I thought that I could outrun the common cold this time. Every school year it is a race of endurance to see how long I can keep ahead of the germs. Eventually it catches up with me, and this week I found myself working around a raspy voice and constant sneezing. What a perfect time to pull out A Sick Day for Amos McGee!
This 2011 Caldecott Medal winner by Philip Stead is a delight to read, especially when I am under the weather. The story follows Amos McGee through his daily work routine, and he is easy to love immediately, for the care he puts into simple jobs. The smallest details make up the heart of the narrative. He makes a breakfast of oatmeal and tea. He waits for the bus. He plays chess with the slow-moving elephant and tends to a sniffly rhino (no small task). There are many jobs to do, but Amos makes time to care for each animal one by one. He knows exactly what they need.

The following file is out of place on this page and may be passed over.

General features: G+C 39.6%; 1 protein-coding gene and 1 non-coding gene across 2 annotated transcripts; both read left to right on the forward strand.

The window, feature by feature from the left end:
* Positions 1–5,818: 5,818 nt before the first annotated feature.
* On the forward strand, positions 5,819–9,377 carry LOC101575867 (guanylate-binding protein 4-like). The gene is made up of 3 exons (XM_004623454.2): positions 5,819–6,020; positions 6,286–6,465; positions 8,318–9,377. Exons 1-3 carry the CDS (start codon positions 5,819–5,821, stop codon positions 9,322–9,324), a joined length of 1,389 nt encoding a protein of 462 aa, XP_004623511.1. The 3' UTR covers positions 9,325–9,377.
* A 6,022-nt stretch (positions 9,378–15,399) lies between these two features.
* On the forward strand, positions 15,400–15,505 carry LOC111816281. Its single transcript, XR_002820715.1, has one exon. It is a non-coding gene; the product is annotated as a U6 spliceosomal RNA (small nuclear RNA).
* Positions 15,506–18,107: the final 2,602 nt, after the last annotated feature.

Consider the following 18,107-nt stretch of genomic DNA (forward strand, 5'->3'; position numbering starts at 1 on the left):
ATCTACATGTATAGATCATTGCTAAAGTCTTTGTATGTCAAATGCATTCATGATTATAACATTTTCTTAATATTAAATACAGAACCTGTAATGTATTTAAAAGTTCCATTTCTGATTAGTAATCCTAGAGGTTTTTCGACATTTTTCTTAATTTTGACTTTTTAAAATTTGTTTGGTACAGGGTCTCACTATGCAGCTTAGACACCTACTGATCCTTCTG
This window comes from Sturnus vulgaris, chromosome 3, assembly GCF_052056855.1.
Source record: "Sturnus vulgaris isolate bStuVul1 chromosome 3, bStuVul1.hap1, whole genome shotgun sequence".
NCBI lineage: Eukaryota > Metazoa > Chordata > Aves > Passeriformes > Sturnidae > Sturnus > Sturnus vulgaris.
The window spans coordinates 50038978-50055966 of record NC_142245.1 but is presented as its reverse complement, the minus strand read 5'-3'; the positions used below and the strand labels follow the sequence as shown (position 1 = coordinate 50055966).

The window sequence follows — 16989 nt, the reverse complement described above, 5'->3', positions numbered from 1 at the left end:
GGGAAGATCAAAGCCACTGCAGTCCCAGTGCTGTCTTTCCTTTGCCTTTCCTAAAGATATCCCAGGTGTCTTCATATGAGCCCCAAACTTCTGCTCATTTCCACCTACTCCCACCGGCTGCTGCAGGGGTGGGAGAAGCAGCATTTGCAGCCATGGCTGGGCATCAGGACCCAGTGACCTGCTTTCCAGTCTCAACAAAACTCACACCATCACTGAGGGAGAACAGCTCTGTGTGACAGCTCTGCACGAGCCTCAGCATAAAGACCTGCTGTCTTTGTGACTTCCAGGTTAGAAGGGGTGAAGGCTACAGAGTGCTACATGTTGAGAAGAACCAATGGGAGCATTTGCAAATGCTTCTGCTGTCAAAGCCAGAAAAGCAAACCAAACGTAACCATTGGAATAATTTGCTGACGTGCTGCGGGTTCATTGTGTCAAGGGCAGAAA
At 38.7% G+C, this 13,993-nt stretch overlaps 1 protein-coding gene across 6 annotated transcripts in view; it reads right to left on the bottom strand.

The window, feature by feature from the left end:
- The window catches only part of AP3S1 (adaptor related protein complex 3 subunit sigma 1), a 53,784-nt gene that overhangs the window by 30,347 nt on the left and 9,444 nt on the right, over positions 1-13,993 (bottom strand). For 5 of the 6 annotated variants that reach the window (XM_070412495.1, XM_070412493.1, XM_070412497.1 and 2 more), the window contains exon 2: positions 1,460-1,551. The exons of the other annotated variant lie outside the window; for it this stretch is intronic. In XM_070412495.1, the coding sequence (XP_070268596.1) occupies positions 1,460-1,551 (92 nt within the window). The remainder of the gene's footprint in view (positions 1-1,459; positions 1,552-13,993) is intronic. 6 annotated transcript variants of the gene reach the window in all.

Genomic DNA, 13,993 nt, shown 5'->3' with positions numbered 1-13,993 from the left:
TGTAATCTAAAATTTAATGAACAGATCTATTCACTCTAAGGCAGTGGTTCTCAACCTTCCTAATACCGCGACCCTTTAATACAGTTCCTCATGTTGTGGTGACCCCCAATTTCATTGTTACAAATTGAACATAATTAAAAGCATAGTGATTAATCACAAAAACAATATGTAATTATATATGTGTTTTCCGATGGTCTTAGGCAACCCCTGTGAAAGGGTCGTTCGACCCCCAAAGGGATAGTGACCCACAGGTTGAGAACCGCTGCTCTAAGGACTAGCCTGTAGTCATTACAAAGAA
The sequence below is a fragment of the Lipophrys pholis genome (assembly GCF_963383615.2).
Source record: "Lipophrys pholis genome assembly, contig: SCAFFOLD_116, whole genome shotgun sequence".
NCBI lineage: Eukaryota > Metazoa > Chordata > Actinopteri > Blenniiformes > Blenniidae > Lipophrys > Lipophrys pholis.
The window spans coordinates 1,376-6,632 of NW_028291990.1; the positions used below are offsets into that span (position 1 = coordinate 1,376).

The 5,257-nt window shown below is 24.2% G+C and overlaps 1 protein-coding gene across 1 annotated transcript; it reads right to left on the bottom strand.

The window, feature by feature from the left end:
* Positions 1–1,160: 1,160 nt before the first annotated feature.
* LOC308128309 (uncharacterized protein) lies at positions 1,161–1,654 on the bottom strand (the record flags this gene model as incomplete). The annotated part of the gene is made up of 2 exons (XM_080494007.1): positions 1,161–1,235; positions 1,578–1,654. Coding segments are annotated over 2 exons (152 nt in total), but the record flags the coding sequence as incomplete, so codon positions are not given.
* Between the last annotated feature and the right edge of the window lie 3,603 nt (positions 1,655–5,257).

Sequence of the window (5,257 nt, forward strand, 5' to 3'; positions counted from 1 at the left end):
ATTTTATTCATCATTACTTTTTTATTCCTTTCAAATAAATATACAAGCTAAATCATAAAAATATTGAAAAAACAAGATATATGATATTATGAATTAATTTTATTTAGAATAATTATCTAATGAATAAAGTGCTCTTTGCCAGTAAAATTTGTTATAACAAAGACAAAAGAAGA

When one day Amos stays home sick, roles reverse, and he is taken care of by the very friends who are usually looked after by him. It is tender and beautifully accompanied by the woodblock and pencil drawings of first time illustrator Erin Stead.
Not only is this book a nice reminder that good things often come back around to help you, it also happened to solve a puzzle for me. Once I found myself in Barnes and Noble, searching for the perfect thank you gift. I needed a book that was warm and real and delightful. It needed to have emotional depth but also be buoyed up by lightness and ease. As soon as I pulled A Sick Day for Amos McGee off the shelf, I knew it was a perfect fit.